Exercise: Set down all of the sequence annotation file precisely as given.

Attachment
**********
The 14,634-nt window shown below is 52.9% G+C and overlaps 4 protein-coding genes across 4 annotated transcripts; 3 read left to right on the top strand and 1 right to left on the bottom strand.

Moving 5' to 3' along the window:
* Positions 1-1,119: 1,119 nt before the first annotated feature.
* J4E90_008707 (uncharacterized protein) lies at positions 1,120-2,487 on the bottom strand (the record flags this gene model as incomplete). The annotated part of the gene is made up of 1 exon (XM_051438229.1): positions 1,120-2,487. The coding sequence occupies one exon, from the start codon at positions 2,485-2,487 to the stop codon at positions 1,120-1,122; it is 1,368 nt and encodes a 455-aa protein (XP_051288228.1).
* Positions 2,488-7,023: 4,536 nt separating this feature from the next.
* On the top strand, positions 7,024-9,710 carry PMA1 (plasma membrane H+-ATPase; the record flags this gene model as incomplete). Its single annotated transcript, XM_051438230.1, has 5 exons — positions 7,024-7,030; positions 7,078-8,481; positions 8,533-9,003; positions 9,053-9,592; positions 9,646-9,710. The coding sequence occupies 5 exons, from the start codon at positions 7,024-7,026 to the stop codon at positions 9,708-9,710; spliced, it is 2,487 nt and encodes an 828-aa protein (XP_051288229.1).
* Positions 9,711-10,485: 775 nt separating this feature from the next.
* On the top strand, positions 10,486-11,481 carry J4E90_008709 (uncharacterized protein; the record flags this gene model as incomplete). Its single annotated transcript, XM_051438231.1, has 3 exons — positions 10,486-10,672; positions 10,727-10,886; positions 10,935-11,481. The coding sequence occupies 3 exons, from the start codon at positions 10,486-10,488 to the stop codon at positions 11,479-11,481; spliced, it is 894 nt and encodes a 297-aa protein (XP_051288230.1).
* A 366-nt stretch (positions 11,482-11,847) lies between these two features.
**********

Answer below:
The 14,634-nt window shown below is 52.9% G+C and overlaps 4 protein-coding genes across 4 annotated transcripts; 3 read left to right on the top strand and 1 right to left on the bottom strand.

Moving 5' to 3' along the window:
* Positions 1-1,119: 1,119 nt before the first annotated feature.
* J4E90_008707 (uncharacterized protein) lies at positions 1,120-2,487 on the bottom strand (the record flags this gene model as incomplete). The annotated part of the gene is made up of 1 exon (XM_051438229.1): positions 1,120-2,487. The coding sequence occupies one exon, from the start codon at positions 2,485-2,487 to the stop codon at positions 1,120-1,122; it is 1,368 nt and encodes a 455-aa protein (XP_051288228.1).
* Positions 2,488-7,023: 4,536 nt separating this feature from the next.
* On the top strand, positions 7,024-9,710 carry PMA1 (plasma membrane H+-ATPase; the record flags this gene model as incomplete). Its single annotated transcript, XM_051438230.1, has 5 exons — positions 7,024-7,030; positions 7,078-8,481; positions 8,533-9,003; positions 9,053-9,592; positions 9,646-9,710. The coding sequence occupies 5 exons, from the start codon at positions 7,024-7,026 to the stop codon at positions 9,708-9,710; spliced, it is 2,487 nt and encodes an 828-aa protein (XP_051288229.1).
* Positions 9,711-10,485: 775 nt separating this feature from the next.
* On the top strand, positions 10,486-11,481 carry J4E90_008709 (uncharacterized protein; the record flags this gene model as incomplete). Its single annotated transcript, XM_051438231.1, has 3 exons — positions 10,486-10,672; positions 10,727-10,886; positions 10,935-11,481. The coding sequence occupies 3 exons, from the start codon at positions 10,486-10,488 to the stop codon at positions 11,479-11,481; spliced, it is 894 nt and encodes a 297-aa protein (XP_051288230.1).
* A 366-nt stretch (positions 11,482-11,847) lies between these two features.